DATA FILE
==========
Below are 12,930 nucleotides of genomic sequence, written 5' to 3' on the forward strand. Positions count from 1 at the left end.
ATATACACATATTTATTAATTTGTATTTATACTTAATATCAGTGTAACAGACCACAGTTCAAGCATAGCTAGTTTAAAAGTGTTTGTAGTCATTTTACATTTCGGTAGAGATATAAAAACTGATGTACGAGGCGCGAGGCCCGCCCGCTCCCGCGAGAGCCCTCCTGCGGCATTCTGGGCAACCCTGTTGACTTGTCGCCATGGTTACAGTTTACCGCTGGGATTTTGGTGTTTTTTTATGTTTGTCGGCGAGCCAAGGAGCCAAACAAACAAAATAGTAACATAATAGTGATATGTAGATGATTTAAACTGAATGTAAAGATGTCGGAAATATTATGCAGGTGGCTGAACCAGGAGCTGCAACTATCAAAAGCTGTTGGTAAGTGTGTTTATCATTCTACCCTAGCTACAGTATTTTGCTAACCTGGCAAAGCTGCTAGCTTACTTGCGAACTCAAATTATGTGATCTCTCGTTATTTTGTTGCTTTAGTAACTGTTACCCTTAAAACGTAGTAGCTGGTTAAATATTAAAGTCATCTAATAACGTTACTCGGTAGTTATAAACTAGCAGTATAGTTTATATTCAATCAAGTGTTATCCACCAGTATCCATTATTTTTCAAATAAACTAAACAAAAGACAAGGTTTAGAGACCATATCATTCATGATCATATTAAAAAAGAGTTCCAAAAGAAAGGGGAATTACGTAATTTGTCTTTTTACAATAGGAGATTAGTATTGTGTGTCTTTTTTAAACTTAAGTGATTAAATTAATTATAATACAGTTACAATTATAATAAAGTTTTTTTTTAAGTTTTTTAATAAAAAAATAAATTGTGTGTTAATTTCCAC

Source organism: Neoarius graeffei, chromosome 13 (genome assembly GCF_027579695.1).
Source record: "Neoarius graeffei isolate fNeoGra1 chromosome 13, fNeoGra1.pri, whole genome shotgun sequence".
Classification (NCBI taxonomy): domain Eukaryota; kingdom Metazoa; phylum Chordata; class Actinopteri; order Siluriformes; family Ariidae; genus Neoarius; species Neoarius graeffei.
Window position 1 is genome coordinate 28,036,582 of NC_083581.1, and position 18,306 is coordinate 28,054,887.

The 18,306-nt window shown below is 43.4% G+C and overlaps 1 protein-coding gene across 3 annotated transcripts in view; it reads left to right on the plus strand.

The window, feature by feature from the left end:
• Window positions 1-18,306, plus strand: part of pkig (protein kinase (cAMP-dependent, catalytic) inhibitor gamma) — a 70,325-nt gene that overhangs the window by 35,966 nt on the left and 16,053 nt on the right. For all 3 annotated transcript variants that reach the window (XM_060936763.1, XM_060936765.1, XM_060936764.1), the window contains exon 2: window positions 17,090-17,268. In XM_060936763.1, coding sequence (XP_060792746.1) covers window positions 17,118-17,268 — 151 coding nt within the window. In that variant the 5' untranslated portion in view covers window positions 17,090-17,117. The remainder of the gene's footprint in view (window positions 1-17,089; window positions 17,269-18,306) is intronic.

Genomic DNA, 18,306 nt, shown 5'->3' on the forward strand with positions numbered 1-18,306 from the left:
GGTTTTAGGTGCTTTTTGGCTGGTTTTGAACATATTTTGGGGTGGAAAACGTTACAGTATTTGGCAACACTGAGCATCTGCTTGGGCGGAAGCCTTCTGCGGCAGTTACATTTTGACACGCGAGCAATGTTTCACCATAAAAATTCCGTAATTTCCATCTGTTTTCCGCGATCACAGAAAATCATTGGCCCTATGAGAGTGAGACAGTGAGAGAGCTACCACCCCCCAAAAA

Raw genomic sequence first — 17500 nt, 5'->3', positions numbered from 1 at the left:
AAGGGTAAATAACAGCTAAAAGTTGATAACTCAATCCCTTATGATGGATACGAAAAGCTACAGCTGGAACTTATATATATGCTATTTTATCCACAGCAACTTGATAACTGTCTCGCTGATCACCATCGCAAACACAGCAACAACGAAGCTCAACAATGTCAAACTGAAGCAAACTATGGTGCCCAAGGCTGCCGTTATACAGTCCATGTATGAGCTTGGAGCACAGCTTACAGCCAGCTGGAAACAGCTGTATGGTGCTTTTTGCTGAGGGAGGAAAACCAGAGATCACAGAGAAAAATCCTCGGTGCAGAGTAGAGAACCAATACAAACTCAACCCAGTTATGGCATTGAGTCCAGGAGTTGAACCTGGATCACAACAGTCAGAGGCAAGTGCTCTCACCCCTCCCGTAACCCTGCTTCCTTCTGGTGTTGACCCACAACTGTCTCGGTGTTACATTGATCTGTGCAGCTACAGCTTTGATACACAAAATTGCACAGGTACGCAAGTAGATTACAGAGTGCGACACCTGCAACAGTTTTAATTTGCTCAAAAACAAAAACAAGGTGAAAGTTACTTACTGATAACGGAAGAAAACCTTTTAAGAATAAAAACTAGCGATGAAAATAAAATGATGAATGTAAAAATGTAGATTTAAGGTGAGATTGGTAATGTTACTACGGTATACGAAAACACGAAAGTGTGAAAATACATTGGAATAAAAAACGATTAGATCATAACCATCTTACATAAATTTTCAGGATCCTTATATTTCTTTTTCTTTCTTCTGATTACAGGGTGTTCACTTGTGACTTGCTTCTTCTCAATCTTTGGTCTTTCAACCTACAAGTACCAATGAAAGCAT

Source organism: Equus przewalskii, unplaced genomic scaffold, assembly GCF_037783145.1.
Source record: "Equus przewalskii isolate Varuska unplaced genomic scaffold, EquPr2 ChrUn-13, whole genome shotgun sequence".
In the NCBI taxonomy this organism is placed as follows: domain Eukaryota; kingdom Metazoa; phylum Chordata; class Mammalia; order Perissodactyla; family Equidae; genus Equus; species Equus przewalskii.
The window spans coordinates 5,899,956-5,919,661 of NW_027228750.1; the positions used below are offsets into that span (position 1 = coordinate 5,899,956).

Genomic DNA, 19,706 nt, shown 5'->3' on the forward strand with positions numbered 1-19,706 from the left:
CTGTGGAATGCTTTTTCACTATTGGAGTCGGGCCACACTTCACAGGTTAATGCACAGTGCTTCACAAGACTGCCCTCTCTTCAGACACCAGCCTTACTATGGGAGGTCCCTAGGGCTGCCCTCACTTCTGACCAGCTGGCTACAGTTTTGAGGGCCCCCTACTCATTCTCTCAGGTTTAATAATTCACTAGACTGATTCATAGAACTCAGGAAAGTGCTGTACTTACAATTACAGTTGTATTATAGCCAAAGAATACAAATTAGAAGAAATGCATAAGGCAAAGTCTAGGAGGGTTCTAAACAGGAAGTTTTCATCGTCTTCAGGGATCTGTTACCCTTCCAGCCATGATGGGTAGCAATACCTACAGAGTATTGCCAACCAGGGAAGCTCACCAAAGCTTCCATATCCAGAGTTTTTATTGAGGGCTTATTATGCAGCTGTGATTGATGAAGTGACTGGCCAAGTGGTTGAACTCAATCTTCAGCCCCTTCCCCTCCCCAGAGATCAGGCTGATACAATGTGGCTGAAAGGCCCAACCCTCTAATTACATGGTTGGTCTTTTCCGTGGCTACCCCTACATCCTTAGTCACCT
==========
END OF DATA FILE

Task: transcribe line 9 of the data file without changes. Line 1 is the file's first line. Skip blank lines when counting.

• Window positions 1-18,306, plus strand: part of pkig (protein kinase (cAMP-dependent, catalytic) inhibitor gamma) — a 70,325-nt gene that overhangs the window by 35,966 nt on the left and 16,053 nt on the right. For all 3 annotated transcript variants that reach the window (XM_060936763.1, XM_060936765.1, XM_060936764.1), the window contains exon 2: window positions 17,090-17,268. In XM_060936763.1, coding sequence (XP_060792746.1) covers window positions 17,118-17,268 — 151 coding nt within the window. In that variant the 5' untranslated portion in view covers window positions 17,090-17,117. The remainder of the gene's footprint in view (window positions 1-17,089; window positions 17,269-18,306) is intronic.